Or are you looking for Search the Archives?

Please complete the form to email this item.

Caraco and petticoat

Caraco and petticoat

  • Place of origin:

    Coromandel Coast, India (fabric, made)
    England, Great Britain (tailored)

  • Date:

    ca. 1770-1780 (made)

  • Artist/Maker:

    Unknown (production)

  • Materials and Techniques:

    Cotton, painted and dyed

  • Credit Line:

    Given by Sir Luke Fildes KC

  • Museum number:

    T.229&A-1927

  • Gallery location:

    South Asia, room 41, case 6B

This young woman's jacket (called a caraco in the 18th century) and matching petticoat are made of painted and dyed cotton fabric (chintz) produced in south-east India's Coromandel Coast for export to Europe in about 1770. The design is entirely hand-drawn, not printed. The red and blue colour scheme is achieved using the complex processes of resist-dyeing (for the blue) and mordant-dyeing (for the red), which also involve repeated stages of bleaching and rinsing. This fabric would have been brought to England by the East India Company as part of the immense trade in Indian textiles that was taking place. It was evidently made up into this stylish ensemble in about the 1770s.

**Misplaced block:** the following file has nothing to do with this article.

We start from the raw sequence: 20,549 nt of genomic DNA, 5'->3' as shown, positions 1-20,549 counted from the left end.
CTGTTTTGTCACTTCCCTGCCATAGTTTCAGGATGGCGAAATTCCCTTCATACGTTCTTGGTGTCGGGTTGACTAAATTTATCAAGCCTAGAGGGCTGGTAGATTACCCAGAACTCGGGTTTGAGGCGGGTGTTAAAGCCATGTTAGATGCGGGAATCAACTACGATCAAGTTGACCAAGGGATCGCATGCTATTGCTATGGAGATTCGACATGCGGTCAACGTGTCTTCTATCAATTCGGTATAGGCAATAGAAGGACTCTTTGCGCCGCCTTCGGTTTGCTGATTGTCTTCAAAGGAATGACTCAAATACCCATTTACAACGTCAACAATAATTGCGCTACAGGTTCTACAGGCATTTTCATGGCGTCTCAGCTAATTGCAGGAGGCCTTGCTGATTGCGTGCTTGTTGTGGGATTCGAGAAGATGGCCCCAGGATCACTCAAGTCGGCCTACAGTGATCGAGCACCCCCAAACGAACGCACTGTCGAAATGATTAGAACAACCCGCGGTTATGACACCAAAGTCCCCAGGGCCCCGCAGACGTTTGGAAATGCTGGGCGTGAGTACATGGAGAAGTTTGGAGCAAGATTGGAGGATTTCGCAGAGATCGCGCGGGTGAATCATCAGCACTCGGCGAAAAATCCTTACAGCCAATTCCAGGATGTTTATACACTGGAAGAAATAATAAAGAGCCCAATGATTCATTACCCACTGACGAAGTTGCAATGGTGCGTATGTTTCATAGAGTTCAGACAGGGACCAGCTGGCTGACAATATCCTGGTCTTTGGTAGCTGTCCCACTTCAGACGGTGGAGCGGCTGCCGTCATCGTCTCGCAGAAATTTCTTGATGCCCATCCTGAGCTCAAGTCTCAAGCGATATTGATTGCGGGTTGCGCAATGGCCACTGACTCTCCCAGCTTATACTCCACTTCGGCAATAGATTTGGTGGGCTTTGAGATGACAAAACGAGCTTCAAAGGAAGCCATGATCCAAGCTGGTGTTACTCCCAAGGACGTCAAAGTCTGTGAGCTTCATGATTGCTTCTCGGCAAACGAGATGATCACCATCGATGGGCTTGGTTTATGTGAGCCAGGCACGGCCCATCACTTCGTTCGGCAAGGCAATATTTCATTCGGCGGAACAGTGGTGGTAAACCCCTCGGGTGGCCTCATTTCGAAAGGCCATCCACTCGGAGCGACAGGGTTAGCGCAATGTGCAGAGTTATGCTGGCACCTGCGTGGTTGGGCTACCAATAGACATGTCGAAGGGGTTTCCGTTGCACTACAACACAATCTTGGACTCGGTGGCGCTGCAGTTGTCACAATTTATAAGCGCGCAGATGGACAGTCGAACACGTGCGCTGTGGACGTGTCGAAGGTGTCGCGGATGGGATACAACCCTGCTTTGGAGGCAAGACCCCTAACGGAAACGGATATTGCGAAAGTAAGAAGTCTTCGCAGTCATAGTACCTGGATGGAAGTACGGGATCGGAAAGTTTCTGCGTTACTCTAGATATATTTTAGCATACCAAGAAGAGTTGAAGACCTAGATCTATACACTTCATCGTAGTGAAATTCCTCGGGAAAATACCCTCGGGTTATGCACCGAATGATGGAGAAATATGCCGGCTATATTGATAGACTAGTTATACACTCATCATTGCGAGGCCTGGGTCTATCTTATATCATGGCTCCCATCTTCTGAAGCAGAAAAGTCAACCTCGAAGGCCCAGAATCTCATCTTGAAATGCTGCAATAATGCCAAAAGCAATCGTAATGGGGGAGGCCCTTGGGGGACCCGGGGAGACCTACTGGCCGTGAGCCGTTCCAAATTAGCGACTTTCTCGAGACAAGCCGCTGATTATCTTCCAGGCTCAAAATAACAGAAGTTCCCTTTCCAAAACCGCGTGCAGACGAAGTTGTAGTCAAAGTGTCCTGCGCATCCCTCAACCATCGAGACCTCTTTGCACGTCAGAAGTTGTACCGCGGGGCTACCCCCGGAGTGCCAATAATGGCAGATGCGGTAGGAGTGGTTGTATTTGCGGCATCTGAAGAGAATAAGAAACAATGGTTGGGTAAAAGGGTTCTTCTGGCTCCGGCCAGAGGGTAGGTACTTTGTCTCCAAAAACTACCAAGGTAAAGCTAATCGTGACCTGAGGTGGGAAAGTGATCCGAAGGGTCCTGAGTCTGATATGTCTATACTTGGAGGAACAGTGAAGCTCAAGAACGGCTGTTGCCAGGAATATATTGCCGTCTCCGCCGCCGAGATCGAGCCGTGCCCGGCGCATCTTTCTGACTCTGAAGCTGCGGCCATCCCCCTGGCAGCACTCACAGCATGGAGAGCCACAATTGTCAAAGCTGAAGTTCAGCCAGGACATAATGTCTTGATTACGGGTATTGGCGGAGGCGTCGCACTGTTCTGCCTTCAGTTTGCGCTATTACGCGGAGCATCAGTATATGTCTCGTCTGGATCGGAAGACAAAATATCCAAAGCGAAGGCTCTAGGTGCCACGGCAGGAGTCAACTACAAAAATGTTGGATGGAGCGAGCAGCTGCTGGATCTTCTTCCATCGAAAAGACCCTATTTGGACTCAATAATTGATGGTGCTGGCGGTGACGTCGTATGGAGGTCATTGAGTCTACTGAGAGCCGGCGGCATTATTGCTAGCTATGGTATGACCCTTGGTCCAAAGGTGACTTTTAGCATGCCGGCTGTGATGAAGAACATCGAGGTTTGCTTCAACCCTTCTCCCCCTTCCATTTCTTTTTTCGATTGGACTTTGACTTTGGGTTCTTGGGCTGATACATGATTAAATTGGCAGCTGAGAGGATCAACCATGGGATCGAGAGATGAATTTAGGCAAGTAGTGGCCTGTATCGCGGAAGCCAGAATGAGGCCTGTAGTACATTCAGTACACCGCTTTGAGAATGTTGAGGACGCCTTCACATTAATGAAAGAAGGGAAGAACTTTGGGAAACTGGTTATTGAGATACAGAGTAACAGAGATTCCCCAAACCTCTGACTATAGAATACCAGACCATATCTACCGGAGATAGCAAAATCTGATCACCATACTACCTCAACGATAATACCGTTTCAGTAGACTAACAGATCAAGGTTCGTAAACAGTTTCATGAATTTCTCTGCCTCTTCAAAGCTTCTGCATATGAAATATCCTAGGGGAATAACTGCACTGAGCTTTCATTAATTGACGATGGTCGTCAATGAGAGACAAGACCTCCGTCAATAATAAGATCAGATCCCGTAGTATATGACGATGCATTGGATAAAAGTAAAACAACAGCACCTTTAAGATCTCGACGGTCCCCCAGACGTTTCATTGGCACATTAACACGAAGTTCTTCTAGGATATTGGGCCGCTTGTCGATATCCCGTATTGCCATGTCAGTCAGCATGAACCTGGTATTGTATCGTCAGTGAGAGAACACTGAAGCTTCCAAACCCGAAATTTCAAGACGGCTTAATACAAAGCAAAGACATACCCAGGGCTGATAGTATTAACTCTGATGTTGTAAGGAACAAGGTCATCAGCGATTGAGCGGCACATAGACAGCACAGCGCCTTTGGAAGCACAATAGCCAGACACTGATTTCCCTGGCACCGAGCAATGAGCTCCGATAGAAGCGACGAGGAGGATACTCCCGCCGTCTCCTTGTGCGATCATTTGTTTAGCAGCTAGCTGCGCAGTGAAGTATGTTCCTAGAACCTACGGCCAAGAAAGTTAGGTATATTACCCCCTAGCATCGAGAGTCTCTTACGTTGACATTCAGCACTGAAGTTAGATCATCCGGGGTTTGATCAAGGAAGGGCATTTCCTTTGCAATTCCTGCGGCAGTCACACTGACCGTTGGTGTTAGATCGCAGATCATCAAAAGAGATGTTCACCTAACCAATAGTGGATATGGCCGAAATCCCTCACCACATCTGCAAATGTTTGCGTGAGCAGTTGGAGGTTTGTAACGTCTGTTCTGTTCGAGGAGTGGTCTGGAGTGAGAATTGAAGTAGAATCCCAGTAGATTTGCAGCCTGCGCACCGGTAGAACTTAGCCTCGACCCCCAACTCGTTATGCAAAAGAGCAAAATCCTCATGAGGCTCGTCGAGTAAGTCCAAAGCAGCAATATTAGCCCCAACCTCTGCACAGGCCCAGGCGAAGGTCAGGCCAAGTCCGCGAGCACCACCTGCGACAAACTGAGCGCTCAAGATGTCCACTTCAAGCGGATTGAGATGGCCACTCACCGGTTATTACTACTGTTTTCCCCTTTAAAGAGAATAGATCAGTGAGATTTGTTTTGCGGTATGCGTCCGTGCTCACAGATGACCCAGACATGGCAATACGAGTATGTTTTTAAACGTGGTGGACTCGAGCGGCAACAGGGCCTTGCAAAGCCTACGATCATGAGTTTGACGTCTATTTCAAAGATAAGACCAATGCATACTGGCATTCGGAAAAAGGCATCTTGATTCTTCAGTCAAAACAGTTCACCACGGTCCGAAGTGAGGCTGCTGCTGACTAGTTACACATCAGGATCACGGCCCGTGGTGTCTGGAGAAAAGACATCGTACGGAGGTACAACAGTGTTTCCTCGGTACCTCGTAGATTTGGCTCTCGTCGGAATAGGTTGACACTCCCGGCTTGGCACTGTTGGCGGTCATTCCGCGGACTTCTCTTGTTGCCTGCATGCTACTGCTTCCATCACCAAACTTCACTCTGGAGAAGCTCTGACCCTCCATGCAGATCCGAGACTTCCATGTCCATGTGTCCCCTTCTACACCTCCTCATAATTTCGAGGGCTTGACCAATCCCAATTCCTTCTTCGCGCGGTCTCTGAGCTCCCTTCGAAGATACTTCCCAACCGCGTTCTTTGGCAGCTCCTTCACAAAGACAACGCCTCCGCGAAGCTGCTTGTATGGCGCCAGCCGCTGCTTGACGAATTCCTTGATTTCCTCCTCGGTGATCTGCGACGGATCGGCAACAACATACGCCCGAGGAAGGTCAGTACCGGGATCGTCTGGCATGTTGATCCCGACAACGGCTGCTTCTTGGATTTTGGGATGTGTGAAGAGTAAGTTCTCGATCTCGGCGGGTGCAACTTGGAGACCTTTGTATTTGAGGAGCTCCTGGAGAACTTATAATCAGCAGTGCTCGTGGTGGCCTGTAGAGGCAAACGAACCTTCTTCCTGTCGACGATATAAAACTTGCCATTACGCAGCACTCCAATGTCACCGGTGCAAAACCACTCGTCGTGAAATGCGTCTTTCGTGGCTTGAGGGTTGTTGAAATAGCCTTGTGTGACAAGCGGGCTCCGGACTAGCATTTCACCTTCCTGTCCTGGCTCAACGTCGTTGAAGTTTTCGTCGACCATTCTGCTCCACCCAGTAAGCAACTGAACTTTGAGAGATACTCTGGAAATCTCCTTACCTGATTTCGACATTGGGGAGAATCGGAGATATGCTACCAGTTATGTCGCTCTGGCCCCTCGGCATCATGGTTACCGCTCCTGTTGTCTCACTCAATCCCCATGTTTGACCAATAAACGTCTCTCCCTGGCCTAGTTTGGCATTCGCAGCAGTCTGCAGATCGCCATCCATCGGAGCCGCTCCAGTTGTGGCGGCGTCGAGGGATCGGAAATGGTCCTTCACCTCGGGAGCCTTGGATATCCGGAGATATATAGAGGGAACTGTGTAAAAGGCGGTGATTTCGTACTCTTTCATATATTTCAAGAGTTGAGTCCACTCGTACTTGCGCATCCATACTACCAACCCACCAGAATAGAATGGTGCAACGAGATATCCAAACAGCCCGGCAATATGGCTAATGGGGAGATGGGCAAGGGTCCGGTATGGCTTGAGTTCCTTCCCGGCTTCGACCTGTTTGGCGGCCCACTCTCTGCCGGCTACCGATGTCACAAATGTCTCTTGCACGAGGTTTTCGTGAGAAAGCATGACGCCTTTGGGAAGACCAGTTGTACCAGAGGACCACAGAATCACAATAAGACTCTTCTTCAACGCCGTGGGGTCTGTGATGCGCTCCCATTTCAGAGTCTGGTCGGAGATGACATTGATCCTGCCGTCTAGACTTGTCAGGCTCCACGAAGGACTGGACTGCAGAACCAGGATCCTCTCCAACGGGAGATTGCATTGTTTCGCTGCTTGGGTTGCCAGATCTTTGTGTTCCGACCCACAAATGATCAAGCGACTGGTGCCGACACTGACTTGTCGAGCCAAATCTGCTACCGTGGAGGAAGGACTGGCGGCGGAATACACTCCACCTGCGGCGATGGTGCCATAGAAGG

The caraco is ingeniously constructed. One T-shaped piece of cloth forms the back and the sleeves, which fold over the arm, forming a raglan sleeve in the front. The back is shaped using tucks rather than the more usual pleats or seams.

Physical description

Woman's jacket ('caraco') and matching petticoat of cotton fabric, resist- and mordant-dyed (chintz).

Place of Origin

Coromandel Coast, India (fabric, made)
England, Great Britain (tailored)

Date

ca. 1770-1780 (made)

Artist/maker

Unknown (production)

Materials and Techniques

Cotton, painted and dyed

Bibliographic References (Citation, Note/Abstract, NAL no)

Avril Hart and Susan North, 'Historical Fashion in Detail. The 17th and 18th centuries', London, V&A, p.94 (detail and line drawing).

Production Note

The cotton fabric was made in South-east India for the Western market, and made up in England.

Materials

Cotton

Techniques

Dyed

Categories

Europeana Fashion Project

Collection code

T&F

Large image request

Please confirm you are using these images within the following terms and conditions, by acknowledging each of the following key points:

Please let us know how you intend to use the images you will be downloading.

Ajax-loader